Özlem Zengin, a senior official from Turkey’s ruling Justice and Development Party (AKP), has come under fire once again due to remarks claiming that women who were jailed as part of a government-led crackdown on the Gülen movement deliberately conceive in conjugal rooms to create the perception that women in Turkey are jailed with their babies.
Zengin had previously attracted widespread criticism when she denied the practice of strip-searches in Turkey’s detention centers and prisons, accusing women of being dishonorable for failing to immediately report alleged strip-searches, and claimed that Gülen-linked women are conceiving on orders from the movement to create the perception that there are pregnant women and women with babies in Turkey’s prisons.
In the latest of her scandalous statements, Zengin claimed that women who were jailed due to their alleged links to the Gülen movement, accused by the Turkish government of masterminding a failed coup in 2016, are conceiving in “pink rooms,” meaning conjugal rooms introduced as a prison reform by the Turkish government in 2013, with inmates allowed to spend between two and 24 hours with their spouses depending on the circumstances.
“We took the right step and introduced the practice of ‘pink rooms.’ But Fetö [a term coined by the AKP government to refer to the Gülen movement as a terrorist organization] people conceive in prison when taking advantage of this practice. They want to show mother-baby-in-jail photos to the world. I am being targeted for saying this,” Zengin said in televised remarks over the weekend.
“Their goal is to tarnish Turkey’s image,” she added, unleashing a new wave of criticism against her because people arrested as part of investigations into the Gülen movement are banned by Turkey’s Justice Ministry from using pink rooms. The AKP politician also claimed the pregnancy rate among Gülen-linked inmates is four times higher than other female inmates despite the fact that Gülen-linked people cannot use the conjugal rooms.
Ömer Faruk Gergerlioğlu, a prominent human rights activist and a lawmaker from the pro-Kurdish Peoples’ Democracy Party (HDP) who was earlier targeted by Zengin for terrorizing the Turkish Parliament because he was the first to raise the claims about strip-searches in Turkey, was among those outraged by Zengin’s latest remarks.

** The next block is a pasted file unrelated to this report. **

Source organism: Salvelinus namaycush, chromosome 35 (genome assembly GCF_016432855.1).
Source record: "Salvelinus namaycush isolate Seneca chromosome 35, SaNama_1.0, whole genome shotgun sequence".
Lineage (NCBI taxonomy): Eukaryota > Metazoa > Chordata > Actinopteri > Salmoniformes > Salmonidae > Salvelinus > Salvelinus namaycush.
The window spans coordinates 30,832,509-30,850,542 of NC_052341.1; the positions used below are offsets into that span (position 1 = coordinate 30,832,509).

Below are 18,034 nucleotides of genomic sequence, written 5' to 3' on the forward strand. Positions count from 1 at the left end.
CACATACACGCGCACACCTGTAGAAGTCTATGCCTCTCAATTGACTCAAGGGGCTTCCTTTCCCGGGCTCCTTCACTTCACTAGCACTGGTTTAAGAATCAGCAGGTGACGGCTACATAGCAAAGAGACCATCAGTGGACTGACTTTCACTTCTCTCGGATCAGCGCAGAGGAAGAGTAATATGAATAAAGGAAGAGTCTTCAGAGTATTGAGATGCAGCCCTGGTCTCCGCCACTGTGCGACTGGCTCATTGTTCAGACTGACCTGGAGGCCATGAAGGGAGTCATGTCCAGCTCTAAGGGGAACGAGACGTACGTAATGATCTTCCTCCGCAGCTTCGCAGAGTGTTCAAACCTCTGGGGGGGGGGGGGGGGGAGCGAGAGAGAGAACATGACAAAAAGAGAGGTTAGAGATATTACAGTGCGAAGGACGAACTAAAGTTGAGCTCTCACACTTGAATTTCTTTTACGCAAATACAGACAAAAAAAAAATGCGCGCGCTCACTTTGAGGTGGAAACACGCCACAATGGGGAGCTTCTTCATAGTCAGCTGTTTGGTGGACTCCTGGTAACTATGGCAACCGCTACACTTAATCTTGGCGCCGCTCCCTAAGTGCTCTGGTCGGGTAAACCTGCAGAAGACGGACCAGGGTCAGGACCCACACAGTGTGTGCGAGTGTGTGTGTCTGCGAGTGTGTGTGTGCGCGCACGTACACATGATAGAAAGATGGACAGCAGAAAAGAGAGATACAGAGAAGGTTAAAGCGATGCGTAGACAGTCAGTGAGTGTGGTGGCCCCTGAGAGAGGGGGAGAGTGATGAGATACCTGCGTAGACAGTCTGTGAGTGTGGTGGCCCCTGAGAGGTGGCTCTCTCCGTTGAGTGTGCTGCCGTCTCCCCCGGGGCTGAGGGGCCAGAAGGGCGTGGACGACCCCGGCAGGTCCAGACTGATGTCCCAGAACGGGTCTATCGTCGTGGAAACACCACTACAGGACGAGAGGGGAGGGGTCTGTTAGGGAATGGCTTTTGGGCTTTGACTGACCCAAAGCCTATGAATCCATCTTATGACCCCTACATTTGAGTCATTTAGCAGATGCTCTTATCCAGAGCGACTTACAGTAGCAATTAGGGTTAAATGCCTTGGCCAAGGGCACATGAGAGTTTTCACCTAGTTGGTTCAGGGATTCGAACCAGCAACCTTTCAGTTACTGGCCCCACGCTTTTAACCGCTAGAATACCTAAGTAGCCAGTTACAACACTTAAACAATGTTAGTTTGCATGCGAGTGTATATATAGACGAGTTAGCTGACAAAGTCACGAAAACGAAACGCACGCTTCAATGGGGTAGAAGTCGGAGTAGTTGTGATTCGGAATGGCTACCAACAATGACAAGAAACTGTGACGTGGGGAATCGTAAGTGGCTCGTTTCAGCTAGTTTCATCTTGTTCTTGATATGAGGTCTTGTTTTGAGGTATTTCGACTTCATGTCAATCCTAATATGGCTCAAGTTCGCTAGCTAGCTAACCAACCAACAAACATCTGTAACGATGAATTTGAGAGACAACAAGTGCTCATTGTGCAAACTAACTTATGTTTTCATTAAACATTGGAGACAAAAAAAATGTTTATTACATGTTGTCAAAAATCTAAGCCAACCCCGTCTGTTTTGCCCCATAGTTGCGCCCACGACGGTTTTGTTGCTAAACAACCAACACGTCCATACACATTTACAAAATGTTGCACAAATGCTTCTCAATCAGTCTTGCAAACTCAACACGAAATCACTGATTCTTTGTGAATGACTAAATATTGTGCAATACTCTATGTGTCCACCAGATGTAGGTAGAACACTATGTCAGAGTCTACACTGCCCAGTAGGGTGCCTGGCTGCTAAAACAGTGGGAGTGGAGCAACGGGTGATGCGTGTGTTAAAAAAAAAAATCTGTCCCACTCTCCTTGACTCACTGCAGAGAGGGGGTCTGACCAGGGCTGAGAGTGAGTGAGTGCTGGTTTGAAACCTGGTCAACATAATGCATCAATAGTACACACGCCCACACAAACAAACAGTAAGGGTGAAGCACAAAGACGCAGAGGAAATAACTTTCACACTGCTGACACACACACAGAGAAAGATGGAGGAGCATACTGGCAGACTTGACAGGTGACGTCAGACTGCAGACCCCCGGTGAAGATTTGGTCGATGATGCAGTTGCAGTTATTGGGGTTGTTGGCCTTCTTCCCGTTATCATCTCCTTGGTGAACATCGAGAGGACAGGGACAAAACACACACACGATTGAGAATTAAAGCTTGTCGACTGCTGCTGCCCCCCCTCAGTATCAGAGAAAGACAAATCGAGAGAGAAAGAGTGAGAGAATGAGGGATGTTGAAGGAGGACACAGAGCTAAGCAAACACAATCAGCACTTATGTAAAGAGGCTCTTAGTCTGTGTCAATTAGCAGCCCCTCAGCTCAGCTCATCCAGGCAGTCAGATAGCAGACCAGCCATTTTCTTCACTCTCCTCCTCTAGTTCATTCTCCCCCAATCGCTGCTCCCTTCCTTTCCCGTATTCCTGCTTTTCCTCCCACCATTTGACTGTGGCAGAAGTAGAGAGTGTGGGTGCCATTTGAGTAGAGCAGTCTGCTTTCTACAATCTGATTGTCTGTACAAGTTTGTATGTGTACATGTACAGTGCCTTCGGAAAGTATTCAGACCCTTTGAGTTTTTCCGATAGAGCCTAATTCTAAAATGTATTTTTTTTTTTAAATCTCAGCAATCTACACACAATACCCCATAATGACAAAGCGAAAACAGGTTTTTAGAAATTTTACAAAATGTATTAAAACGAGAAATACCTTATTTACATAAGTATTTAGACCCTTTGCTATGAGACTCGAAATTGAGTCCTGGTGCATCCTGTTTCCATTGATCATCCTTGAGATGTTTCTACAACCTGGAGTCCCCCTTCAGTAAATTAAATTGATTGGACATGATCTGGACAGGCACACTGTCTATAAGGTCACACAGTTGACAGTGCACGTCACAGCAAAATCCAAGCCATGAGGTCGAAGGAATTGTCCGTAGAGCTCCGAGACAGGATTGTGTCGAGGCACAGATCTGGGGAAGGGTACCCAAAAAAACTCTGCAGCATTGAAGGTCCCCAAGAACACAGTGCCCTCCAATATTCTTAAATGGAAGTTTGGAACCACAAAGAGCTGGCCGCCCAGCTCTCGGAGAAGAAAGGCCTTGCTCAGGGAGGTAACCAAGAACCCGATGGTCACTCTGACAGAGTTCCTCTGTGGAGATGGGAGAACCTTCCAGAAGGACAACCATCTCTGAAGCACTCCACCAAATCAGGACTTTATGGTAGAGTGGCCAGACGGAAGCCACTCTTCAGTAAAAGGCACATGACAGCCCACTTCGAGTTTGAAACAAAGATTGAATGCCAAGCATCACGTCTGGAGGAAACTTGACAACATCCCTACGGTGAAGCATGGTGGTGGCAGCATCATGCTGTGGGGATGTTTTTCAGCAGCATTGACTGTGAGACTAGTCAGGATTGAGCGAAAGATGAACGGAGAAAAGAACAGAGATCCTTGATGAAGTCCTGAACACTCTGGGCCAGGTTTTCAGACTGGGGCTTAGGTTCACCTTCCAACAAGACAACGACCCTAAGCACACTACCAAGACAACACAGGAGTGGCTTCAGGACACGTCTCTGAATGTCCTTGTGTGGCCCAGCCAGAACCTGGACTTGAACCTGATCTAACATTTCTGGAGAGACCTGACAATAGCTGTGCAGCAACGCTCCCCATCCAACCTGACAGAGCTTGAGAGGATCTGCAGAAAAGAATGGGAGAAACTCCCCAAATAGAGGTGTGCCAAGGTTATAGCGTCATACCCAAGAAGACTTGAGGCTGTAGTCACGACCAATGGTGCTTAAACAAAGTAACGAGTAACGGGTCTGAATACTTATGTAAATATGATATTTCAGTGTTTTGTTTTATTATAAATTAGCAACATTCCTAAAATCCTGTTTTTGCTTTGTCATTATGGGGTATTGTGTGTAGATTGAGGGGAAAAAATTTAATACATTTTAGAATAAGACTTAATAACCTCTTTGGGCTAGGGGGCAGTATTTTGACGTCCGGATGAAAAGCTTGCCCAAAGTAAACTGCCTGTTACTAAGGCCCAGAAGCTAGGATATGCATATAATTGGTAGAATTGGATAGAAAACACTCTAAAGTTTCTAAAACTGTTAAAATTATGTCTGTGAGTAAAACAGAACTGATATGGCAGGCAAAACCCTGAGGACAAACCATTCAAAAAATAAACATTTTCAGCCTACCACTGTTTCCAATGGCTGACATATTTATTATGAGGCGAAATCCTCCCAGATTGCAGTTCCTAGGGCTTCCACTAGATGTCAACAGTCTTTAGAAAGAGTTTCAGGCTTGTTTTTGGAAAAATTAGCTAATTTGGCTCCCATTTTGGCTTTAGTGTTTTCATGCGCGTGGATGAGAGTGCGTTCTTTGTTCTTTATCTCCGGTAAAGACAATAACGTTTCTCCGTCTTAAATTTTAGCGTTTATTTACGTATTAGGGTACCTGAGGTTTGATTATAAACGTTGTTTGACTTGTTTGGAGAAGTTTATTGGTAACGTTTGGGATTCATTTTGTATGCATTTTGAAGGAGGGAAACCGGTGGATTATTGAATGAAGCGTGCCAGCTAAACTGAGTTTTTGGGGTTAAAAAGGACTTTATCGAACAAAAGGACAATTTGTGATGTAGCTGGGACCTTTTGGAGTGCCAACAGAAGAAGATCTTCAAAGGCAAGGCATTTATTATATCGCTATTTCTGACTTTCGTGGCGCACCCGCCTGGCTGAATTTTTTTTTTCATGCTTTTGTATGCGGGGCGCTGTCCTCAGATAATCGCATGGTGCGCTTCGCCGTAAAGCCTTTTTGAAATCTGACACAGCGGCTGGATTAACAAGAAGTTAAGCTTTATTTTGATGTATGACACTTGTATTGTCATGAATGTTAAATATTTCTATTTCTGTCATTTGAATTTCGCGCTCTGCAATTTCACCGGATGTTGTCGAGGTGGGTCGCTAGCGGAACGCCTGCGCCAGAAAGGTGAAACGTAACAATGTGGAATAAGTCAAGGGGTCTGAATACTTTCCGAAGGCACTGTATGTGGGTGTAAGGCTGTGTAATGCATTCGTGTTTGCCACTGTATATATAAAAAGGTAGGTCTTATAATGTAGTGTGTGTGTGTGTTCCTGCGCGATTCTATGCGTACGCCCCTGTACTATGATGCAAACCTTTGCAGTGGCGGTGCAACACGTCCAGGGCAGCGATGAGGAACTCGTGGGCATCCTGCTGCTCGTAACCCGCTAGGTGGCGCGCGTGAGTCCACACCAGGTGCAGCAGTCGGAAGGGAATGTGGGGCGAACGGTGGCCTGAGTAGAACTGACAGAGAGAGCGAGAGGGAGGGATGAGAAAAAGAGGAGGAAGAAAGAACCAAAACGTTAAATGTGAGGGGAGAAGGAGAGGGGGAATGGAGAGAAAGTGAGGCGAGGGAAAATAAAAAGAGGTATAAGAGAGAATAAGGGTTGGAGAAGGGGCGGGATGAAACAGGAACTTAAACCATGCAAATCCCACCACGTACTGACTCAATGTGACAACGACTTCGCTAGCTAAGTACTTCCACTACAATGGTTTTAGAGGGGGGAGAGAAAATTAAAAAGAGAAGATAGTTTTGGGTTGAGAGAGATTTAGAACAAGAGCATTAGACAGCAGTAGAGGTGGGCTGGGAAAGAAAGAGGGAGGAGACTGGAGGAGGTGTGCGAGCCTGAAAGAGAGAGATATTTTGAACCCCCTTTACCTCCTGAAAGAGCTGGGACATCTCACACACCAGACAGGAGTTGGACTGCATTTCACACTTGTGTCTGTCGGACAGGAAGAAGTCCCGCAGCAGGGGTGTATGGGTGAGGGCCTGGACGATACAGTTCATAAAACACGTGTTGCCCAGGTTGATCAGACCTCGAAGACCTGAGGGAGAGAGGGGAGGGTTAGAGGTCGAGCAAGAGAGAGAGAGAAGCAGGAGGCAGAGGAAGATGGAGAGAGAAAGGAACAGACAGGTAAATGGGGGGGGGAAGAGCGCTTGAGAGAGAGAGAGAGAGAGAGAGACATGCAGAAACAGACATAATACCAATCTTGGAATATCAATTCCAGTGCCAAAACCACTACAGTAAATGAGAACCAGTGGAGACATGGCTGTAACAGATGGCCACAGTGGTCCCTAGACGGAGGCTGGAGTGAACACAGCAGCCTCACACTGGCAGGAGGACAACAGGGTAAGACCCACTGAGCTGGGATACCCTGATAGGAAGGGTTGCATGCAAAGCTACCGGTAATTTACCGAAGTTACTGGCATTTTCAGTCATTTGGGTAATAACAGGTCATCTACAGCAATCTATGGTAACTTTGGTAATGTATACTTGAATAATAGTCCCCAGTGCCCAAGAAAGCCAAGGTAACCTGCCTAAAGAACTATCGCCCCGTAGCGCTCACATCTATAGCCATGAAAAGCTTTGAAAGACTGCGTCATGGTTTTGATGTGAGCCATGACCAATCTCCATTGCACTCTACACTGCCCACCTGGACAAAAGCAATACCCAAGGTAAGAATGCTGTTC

“She never stops. Lies, slander and recklessness. Oh conscience, where are you?” Gergerlioğlu tweeted.
Lawyer Nurullah Albayrak explained on Twitter that use of the “pink room” is not a right granted to the inmates in Turkey but a “reward” given to privileged inmates and convicts.
“This practice, which went into effect in 2013 for all inmates, was banned for Gülen movement followers in 2017. Turkey’s Constitutional Court subsequently ruled in favor of the ban. But Özlem Zengin was shamelessly able to tell a huge lie by claiming that Gülen followers had been benefiting from these pink rooms, introduced in 2013, for years and even four times more than other inmates,” said Albayrak.
According to a statement from Turkish Interior Minister Süleyman Soylu on February 20, a total of 622,646 people have been the subject of investigation and 301,932 have been detained, while 96,000 others have been jailed due to alleged links to the Gülen movement since the failed coup. The minister said there are currently 25,467 people in Turkey’s prisons who were jailed on alleged links to the Gülen movement.
The Gülen movement strongly denies any involvement in the coup attempt or in any terrorist activity.
According to a report recently released by the Brussels-based human rights monitor Solidarity with OTHERS, a nongovernmental organization that consists primarily of political exiles from Turkey, a total of 219 pregnant women and women with children under six years of age were arbitrarily detained or arrested over their suspected links to the Gülen movement.
A total of 92 pregnant women and women who had just given birth, 40 mothers with infants between 0 and 6 months old and 87 mothers with children between the ages of 6 months and 6 years were detained or arrested over Gülen links as part of operations carried out in 56 provinces, the report said.
The war against the movement culminated in the aftermath of the failed coup attempt in Turkey on July 15, 2016 because President Erdoğan and his AKP government accused the movement of masterminding the abortive putsch and initiated a widespread purge aimed at cleansing sympathizers of the movement from within state institutions, dehumanizing its popular figures and putting them in custody.